Andrew Becker, Center for Investigative Reporting

Steve Fainaru, Washington Post

Susan Ferriss, Sacramento Bee

Moderated by Tyche Hendricks, UC Berkeley Graduate School of Journalism

The event is jointly sponsored by the Center for Latin American Studies and the Graduate School of Journalism, both at UC Berkeley. 

Wednesday, February 17, 2010, 5:30 pm
North Gate Hall Library

Graham W.J. Beal 

Diego Rivera regarded his mural cycle at the Detroit Institute of Arts as his finest achievement in the fresco medium. Graham W. J. Beal will discuss the personal, political and economic motivations that lay behind the creation of this complex and controversial work.

Graham W. J. Beal has served as director at the Joslyn Art Museum, the Los Angeles County Museum of Art and, since 1999, at the Detroit Institute of Arts.

Thursday, February 25, 2010, 5:00 pm
Geballe Room, 220 Stephens Hall

Cine Latino: Film Screening 

Directed by Joe Berlinger (United States, 2009)

“Crude” looks at all sides of the “Amazon Chernobyl” case, a multibillion-dollar lawsuit that pits 30,000 Ecuadorean rainforest dwellers against Chevron. The plaintiffs claim that Texaco, which merged with Chevron in 2001, spent three decades systematically contaminating one of the most biodiverse regions on Earth, poisoning the water, air and land and leaving its inhabitants to suffer the consequences: skyrocketing rates of birth defects and cancer. Chevron denies the claims, arguing that the case was cooked up by greedy “environmental con men” seeking to line their pockets with the company’s billions. 105 minutes. English, Spanish, A’ingae and Secoya with English subtitles.

“These real characters and events play out on the screen like a sprawling legal thriller.” — Stephen Holden, The New York Times

Wednesday, March 10, 2010, 7:00 pm
2060 Valley Life Sciences Building

Lorenzo Meyer 

The 2010 bicentennial of Mexico’s independence and the centennial of its revolution offer an opportunity to explore the causes and principles behind these two great social upheavals and what they mean to contemporary Mexico.  The conflicts and contradictions of the past still help determine Mexico’s present.

Wednesday, March 31, 2010, 4:00 pm
Lounge, Women’s Faculty Club

Wendy Muse Sinek

Despite the fact that residents of Rio’s slums (favelas) have a rich associational life, community leaders rarely translate their activism into making demands on elected officials. Political channels are often unavailable or co-opted due to the presence of drug trafficking gangs. Nevertheless, community organizers are taking advantage of the space that remains, finding resourceful ways to improve their neighborhoods. This talk will describe the political, economic and social factors that affect community organizing in Rio’s favelas and expand on some of the innovative solutions that local community leaders have created.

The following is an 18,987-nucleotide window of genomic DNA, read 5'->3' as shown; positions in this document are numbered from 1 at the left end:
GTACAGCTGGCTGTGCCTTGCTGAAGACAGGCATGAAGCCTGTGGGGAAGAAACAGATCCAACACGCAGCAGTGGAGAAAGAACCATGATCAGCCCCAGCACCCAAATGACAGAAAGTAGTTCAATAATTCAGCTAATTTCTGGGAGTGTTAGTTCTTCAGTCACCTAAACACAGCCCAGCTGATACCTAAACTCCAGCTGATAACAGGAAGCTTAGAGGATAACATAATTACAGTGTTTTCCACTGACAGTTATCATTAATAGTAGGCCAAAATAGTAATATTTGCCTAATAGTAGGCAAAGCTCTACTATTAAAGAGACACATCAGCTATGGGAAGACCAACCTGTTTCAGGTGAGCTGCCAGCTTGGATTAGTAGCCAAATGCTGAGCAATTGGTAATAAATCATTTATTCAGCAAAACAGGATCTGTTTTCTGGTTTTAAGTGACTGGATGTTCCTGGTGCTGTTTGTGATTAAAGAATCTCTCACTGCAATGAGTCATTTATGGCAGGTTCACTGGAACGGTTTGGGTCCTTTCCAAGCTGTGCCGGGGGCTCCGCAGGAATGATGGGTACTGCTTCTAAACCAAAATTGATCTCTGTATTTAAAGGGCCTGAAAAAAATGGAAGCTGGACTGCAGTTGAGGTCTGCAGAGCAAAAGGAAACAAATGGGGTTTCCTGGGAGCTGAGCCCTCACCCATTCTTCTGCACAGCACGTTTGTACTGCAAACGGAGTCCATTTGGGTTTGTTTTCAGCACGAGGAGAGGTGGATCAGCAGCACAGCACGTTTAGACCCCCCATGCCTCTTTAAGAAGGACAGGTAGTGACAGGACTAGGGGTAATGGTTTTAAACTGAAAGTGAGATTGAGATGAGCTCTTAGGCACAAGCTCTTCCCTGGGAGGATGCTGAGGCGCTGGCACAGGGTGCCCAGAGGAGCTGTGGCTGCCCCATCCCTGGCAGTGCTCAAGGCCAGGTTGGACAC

Wendy Muse Sinek is a visiting instructor in the Department of National Security Affairs at the Naval Postgraduate School in Monterey, CA, and a Ph.D. candidate in the Department of Political Science at UC Berkeley. She has recently completed 18 months of research on community organizing strategies in the slums of Rio de Janeiro.

Wednesday, April 7, 2010, 4:00 - 5:30 pm
CLAS Conference Room, 2334 Bowditch Street

Karen Musalo

Sexual violence against women was widely used as a war strategy during Guatemala’s internal armed conflict. Although the conflict ended over 14 years ago, violence against women continues to plague the country, making Guatemala arguably the most dangerous place for women in all of Latin America. Since 2001, more than 4,000 women have been killed in gender-motivated murders known as “femicides,” crimes that have been committed with virtual impunity. This talk will address the femicides, the conditions that lead to impunity and the relationship between this violence and women’s claims for refugee protection in the U.S.

Karen Musalo, a clinical professor of Law at UC Hastings, is widely recognized for her innovative work on refugee issues. In 2009 she won a landmark victory in the case of Rody Alvarado, a Guatemalan woman who fled to the United States because of domestic violence.